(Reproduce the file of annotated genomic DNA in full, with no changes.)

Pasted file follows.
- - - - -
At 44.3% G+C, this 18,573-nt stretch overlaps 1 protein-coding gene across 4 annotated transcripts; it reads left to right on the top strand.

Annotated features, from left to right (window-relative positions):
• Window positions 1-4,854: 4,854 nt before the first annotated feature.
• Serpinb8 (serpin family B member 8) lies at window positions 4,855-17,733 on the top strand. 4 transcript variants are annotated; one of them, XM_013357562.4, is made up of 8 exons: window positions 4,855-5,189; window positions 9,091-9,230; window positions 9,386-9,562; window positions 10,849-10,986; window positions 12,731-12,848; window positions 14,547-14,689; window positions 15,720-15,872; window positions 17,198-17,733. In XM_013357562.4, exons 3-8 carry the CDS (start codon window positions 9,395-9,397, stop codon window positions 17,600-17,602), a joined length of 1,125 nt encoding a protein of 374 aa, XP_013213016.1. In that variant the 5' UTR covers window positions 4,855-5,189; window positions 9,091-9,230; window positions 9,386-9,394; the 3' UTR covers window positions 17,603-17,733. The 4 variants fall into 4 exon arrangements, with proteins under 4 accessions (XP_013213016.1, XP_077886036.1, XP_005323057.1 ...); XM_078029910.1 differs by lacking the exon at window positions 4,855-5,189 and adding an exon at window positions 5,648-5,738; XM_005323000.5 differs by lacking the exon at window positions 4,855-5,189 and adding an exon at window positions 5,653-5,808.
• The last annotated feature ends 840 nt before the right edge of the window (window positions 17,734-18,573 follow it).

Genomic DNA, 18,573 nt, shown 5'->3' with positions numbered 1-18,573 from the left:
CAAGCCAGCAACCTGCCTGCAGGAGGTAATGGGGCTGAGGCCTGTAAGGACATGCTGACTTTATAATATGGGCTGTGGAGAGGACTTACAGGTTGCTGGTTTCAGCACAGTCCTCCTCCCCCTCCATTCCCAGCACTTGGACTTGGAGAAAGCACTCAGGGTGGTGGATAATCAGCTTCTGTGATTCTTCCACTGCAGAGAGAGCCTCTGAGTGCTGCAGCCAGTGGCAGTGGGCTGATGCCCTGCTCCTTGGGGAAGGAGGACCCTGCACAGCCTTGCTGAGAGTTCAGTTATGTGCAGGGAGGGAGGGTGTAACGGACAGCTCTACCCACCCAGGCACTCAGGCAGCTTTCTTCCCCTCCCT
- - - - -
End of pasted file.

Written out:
At 44.3% G+C, this 18,573-nt stretch overlaps 1 protein-coding gene across 4 annotated transcripts; it reads left to right on the top strand.

Annotated features, from left to right (window-relative positions):
• Window positions 1-4,854: 4,854 nt before the first annotated feature.
• Serpinb8 (serpin family B member 8) lies at window positions 4,855-17,733 on the top strand. 4 transcript variants are annotated; one of them, XM_013357562.4, is made up of 8 exons: window positions 4,855-5,189; window positions 9,091-9,230; window positions 9,386-9,562; window positions 10,849-10,986; window positions 12,731-12,848; window positions 14,547-14,689; window positions 15,720-15,872; window positions 17,198-17,733. In XM_013357562.4, exons 3-8 carry the CDS (start codon window positions 9,395-9,397, stop codon window positions 17,600-17,602), a joined length of 1,125 nt encoding a protein of 374 aa, XP_013213016.1. In that variant the 5' UTR covers window positions 4,855-5,189; window positions 9,091-9,230; window positions 9,386-9,394; the 3' UTR covers window positions 17,603-17,733. The 4 variants fall into 4 exon arrangements, with proteins under 4 accessions (XP_013213016.1, XP_077886036.1, XP_005323057.1 ...); XM_078029910.1 differs by lacking the exon at window positions 4,855-5,189 and adding an exon at window positions 5,648-5,738; XM_005323000.5 differs by lacking the exon at window positions 4,855-5,189 and adding an exon at window positions 5,653-5,808.
• The last annotated feature ends 840 nt before the right edge of the window (window positions 17,734-18,573 follow it).

Genomic DNA, 18,573 nt, shown 5'->3' with positions numbered 1-18,573 from the left:
CAAGCCAGCAACCTGCCTGCAGGAGGTAATGGGGCTGAGGCCTGTAAGGACATGCTGACTTTATAATATGGGCTGTGGAGAGGACTTACAGGTTGCTGGTTTCAGCACAGTCCTCCTCCCCCTCCATTCCCAGCACTTGGACTTGGAGAAAGCACTCAGGGTGGTGGATAATCAGCTTCTGTGATTCTTCCACTGCAGAGAGAGCCTCTGAGTGCTGCAGCCAGTGGCAGTGGGCTGATGCCCTGCTCCTTGGGGAAGGAGGACCCTGCACAGCCTTGCTGAGAGTTCAGTTATGTGCAGGGAGGGAGGGTGTAACGGACAGCTCTACCCACCCAGGCACTCAGGCAGCTTTCTTCCCCTCCCT